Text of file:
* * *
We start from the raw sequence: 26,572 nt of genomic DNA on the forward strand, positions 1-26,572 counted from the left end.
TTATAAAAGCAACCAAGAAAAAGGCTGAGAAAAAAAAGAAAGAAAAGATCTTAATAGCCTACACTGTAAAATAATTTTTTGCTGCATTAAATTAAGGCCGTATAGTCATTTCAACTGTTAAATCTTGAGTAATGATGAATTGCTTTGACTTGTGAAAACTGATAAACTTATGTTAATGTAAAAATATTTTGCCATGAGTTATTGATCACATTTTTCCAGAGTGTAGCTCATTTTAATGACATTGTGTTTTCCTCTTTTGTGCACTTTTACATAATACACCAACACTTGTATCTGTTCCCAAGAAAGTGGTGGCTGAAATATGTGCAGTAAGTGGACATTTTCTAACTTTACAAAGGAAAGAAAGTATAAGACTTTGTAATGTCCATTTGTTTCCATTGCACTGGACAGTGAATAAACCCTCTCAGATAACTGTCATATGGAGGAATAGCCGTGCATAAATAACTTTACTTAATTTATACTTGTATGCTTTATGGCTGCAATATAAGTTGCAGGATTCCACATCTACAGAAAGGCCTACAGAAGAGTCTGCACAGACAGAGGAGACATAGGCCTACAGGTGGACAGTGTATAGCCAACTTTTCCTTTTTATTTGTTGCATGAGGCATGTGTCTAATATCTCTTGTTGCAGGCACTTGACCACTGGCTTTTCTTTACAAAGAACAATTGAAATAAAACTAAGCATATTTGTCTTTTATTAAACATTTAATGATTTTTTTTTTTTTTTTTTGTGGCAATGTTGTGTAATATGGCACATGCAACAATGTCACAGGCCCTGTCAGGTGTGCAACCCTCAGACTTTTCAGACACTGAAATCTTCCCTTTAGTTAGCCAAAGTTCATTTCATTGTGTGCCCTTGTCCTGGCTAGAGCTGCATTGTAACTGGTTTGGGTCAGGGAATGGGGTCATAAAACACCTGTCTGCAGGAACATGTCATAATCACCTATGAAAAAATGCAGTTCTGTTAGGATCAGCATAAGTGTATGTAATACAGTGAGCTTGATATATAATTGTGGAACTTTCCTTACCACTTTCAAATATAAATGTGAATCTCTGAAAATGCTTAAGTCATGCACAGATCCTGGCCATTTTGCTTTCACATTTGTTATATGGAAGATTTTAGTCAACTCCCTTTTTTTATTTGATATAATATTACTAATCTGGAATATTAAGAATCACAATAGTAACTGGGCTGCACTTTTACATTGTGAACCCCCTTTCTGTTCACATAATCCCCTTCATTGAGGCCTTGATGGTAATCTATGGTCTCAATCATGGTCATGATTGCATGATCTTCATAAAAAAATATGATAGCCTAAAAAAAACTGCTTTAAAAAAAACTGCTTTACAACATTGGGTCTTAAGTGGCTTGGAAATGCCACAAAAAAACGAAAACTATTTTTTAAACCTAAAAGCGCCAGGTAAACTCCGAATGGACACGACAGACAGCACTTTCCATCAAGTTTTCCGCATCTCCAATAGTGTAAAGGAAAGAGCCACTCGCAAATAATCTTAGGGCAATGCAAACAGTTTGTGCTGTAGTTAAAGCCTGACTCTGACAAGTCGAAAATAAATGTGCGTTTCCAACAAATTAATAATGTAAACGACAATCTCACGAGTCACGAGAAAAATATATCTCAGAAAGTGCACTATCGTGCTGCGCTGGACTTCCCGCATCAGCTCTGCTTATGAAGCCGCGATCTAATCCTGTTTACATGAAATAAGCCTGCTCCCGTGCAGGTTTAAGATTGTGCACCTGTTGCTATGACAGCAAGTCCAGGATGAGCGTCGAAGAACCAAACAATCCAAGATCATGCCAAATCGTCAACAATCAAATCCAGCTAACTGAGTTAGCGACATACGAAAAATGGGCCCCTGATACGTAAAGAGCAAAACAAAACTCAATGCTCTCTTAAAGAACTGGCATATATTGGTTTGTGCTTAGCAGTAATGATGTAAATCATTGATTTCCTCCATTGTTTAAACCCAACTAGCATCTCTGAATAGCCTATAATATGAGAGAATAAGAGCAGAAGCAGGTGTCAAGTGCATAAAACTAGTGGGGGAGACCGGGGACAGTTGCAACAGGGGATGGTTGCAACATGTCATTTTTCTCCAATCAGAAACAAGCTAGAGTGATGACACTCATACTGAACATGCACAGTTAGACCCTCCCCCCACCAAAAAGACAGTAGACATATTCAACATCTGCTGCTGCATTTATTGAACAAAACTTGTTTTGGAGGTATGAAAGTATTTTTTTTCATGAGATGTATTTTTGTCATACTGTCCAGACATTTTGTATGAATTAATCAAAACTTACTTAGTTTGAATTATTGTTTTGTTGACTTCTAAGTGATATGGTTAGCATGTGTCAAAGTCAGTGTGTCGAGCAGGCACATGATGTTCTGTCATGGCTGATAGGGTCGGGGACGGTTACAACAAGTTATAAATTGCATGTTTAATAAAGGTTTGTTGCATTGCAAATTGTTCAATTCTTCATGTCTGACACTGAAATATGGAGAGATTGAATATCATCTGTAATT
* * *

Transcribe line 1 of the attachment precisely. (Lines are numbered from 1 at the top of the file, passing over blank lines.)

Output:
We start from the raw sequence: 26,572 nt of genomic DNA on the forward strand, positions 1-26,572 counted from the left end.